This will be an atypical post for our YA-lit themed blog, but I wanted to share a fun piece I discovered the other day online. So for a little fun this Friday, I don’t have a book review to share, or an author video post — instead, I wanted to give a nod to some very cool architecture that could be many a book lover’s dream house…
I’m an avid reader, like many of you out there. I love visiting the library, but I also like building my own collection of books…my lovely personal library. Being surrounded by books just makes me darn happy. But certainly I’m not the only reader out there drowning in a sea of books in their living space? Especially now that I’m also a huge manga fan, I think literally every imaginable wall and corner and cubby space has been re-purposed for my growing book collection.
Looking around the web today for news updates I stumbled on an article about what could very well by a version of my dream house…in Japan. Designed by Kazuya Morita and nicknamed the “Shelf-Pod,” it is a compact, 557-square-foot home capable of displaying 20,000 pounds of books! Literally floor to ceiling book shelves, even in the bathroom! There are several articles online, including this one on inman News and this one on Yahoo! Real Estate. You can also visit the Japanese web site for Kazuya Morita Architecture if you want to check out some cool images; the site is in Japanese, but the images speak for themselves.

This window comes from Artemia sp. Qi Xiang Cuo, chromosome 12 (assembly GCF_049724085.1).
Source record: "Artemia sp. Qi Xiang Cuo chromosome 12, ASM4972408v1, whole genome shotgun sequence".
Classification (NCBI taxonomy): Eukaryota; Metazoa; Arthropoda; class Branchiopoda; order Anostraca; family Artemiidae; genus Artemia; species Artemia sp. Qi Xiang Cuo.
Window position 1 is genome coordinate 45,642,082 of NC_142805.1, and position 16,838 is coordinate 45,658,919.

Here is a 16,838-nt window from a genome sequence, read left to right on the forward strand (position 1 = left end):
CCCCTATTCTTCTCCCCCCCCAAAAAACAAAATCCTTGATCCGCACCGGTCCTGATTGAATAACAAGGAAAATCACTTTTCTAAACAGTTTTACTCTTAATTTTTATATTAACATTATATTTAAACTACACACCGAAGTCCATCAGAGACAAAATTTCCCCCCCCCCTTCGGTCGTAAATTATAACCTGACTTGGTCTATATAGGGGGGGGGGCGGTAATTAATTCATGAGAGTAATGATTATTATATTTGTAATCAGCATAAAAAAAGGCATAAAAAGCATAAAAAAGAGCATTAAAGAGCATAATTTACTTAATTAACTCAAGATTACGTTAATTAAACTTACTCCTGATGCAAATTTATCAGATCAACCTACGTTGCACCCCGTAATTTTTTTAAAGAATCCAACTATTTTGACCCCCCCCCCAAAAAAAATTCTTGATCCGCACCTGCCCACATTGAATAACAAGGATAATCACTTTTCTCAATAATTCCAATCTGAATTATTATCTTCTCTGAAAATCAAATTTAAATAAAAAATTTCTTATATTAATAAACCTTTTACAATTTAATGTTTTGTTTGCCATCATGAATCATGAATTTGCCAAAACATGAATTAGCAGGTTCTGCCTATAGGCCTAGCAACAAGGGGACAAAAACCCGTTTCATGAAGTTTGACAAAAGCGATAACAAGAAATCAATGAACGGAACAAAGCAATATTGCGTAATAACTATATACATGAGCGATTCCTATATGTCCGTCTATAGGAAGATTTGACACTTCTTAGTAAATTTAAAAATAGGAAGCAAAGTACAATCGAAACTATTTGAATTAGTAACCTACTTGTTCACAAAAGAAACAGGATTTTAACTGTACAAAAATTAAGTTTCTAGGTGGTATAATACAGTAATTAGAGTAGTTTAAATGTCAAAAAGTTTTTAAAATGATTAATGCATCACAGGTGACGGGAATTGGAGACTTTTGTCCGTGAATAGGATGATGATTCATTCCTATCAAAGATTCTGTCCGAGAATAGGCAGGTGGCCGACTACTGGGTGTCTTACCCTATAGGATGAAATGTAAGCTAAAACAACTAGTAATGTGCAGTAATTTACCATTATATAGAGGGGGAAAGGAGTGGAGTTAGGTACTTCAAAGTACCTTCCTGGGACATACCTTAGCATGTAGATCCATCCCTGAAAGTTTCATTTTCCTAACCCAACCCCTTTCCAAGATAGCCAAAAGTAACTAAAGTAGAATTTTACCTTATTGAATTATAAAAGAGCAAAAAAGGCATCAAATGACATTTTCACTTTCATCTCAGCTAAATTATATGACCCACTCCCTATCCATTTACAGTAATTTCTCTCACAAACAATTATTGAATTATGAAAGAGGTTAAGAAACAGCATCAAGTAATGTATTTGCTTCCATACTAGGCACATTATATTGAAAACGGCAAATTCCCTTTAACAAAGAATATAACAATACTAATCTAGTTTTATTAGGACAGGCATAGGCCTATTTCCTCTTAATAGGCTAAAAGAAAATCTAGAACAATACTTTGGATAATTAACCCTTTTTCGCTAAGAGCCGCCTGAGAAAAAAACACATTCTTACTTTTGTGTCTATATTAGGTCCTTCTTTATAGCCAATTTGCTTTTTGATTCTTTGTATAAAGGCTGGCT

Poignantly, Kazuya Morita was reportedly called in to teach people how to repair 100 to 200-year-old homes that were damaged in the March 2011 earthquake in northern Japan. His Shelf-Pod house was designed to be resistant to earthquakes.
Imagine all of the YA books and manga and graphic novels you could fit in this house!
Happy Friday to you all :)
Currently reading The Doomsday Code, book 3 in Alex Scarrow’s “Time Riders” series
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